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“Don’t Eat” List for Curing Psoriasis with Diet
Dear Ed. Re: Don’t Say This. I have to admit, I laughed so hard, I cried!
Thanks — I needed that.
Wanted to let you know I started getting P when I was around 20. It got real bad and nothing could get rid of it. Finally, when I was 37, I got totally disgusted with it and started researching and talking to people and I discovered a lot of things.
Long story short, I cut a lot of things out of my diet and the P went away. Totally. Within 4 months I had baby's skin and I was cured for several years. Of course, I maintained my diet of not eating certain foods that I KNEW caused the P to flare. THEN I got pregnant and I discovered I COULD EAT WHATEVER THE HECK I WANTED TO EAT!!!
And I did. Of course, once I gave birth, all bets were off. P returned with a vengeance! And it STILL revolves around what I eat!!
Here is the basic “no” list:
Other than that, I can eat whatever I want (big smile!!). But it works, I promise. -Kristan R.
Ed’s Response: Your “don’t list” looks familiar. It has elements of both Pagano and Connolly (search on either name from the FlakeHQ home page for all relevant correspondence). And you realize, of course, that your list, if followed, would practically decimate the diets of millions of people, both flakers and non-flakers. This is not to suggest your “don’t eat” recommendations are in error — I’ve heard from dozens of people who report good results from diet modification like this — but this approach to treating psoriasis would be, for many of us, an absolute last resort.
Your observation about P going away when you were pregnant — and enabling you to eat anything you want — complicates things a bit, don’t you think?
There has been at least one study about pregnant women and their psoriasis that suggests the abatement of P is real for less than half of the flaking women who become pregnant — which means it’s far from universal. One theory about this is that pregnancy mutes some of the immune responses that might otherwise consider a growing fetus a “threat.” In muting any such immune response, the processes that cause P get muted as well. Perhaps some women who don’t have this fortunate reaction would not respond well to the new biologic therapies, either — all of which mute very narrow immune system “actions” that are linked to P.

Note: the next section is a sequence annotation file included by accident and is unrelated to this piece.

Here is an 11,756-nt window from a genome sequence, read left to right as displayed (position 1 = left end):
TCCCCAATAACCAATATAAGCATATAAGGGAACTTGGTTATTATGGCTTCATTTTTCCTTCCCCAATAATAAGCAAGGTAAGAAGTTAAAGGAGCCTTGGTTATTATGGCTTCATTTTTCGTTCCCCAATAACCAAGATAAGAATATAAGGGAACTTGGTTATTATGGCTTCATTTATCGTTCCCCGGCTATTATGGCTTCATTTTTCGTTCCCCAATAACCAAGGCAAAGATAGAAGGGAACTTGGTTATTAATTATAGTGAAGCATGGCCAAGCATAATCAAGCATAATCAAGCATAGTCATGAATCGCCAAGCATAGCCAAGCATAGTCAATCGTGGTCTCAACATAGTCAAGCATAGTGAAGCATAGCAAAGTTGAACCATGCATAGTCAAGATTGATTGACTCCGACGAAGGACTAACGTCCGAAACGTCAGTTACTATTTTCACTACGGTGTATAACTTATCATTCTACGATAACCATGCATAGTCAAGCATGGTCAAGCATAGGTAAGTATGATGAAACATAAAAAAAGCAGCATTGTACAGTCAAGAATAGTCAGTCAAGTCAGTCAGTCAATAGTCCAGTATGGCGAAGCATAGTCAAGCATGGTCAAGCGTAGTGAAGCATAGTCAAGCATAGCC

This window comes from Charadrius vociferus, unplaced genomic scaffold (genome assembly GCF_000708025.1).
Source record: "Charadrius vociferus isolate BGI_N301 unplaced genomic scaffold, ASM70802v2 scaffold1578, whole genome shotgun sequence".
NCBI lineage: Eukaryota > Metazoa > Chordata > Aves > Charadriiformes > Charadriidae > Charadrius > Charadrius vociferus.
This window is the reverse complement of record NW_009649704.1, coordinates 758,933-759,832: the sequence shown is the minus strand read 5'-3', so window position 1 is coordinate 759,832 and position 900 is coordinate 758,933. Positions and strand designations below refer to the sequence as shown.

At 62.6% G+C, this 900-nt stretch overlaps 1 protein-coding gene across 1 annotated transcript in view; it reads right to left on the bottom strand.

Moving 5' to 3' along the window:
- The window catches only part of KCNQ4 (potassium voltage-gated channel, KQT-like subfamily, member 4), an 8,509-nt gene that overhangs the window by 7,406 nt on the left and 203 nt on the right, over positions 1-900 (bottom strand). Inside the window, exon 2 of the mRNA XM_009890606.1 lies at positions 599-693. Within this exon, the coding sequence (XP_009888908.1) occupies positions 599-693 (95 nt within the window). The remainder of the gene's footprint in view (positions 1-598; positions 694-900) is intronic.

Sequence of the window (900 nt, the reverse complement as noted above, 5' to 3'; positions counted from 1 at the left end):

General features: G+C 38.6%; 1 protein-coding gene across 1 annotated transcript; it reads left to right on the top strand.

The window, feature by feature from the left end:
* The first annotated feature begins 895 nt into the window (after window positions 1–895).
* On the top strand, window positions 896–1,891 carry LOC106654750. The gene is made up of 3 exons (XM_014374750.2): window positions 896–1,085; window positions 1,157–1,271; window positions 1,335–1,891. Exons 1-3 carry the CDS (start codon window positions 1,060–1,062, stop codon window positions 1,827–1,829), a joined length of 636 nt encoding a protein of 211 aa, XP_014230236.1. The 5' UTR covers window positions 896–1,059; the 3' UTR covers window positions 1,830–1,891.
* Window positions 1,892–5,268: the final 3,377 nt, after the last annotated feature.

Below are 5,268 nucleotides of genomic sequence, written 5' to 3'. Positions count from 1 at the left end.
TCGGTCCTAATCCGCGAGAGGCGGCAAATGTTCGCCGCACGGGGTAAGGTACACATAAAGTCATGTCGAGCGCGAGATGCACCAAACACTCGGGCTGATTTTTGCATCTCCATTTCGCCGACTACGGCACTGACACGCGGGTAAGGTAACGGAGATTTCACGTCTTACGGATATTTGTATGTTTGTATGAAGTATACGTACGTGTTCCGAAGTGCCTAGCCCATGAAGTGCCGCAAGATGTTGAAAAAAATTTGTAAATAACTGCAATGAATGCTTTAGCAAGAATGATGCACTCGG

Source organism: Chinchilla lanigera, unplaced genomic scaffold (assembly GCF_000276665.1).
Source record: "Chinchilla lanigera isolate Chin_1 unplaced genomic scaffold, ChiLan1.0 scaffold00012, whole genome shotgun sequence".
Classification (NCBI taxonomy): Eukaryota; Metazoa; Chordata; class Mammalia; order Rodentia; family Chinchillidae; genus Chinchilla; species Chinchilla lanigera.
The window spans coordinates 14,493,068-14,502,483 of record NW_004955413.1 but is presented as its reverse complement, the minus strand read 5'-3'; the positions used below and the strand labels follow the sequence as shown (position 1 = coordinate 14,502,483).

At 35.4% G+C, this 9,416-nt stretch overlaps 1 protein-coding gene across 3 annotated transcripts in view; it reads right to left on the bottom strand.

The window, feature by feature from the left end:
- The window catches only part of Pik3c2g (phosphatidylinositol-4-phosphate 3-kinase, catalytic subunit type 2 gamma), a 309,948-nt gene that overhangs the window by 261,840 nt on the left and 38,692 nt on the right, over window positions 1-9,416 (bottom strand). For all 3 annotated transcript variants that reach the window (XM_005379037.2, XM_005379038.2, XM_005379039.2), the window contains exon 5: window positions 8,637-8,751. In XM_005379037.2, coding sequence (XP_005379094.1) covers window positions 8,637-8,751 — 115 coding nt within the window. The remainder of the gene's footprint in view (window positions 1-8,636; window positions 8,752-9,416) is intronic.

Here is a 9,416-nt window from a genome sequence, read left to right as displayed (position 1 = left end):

If we accept the notion that diet has an effect on how the immune system works — and it would be ridiculous not to accept this, in my thinking, given what we both know about P and the overwhelming anecdotal evidence provided by people who have successfully undertaken these super-restrictive diets — then the scientists among us must ask about the nature of that relationship between diet and immune system response. That question hasn’t been well-explored scientifically, at least not from the perspective of psoriasis ... probably because it’s difficult and any profitable outcome seems distant and barely comprehensible. (Think of the impact on the food growers, processors and distributors if every flaker in the world stopped eating all the things on your list. No, the outcome of a study of why these things contribute to flaking would have to be some “agent” — like the proteins that make up our current biologic drug therapies — that prevent, for example, tomatoes from contributing to our flaking without prohibiting us from eating tomatoes.)
Eventually, I believe we will learn that these super-restrictive diets work for some people like the twentieth century systemics — methotrexate and cyclosporine — worked for some people. They both have a broad, shotgun-like effect on immune system activity and, for some people, that effect includes mitigating psoriasis. It would not surprise me if we found out the diets, however, accomplished this with much greater safety (i.e., less toxic side effects) than the systemic drugs. Even if we discover this, in lieu of alternatives more people will continue to ingest pills that poison them if it means they can still enjoy their pasta and their sweets.
We are taking our first steps in the area of biologic therapies that work directly — and hopefully benignly — on the immune system to thwart P. They don’t work for everybody and they are much too expensive right now. But as the cornucopia of these drugs fills, and the costs come down, my hope is that we can say sayonara to both the twentieth century systemics — methotrexate and cyclosporine — and the super-restrictive diets. In the meantime, I’m glad we still have access to all of these things.
Thanks for sharing, Kristan. And keep on laughing! -Ed
P.S. To all other readers: Aren't you glad I didn't post this letter until AFTER the holidays?!